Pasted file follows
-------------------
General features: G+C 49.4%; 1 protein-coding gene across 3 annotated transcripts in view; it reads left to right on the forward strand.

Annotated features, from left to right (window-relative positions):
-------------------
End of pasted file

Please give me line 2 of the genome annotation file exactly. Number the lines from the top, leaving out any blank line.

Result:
Annotated features, from left to right (window-relative positions):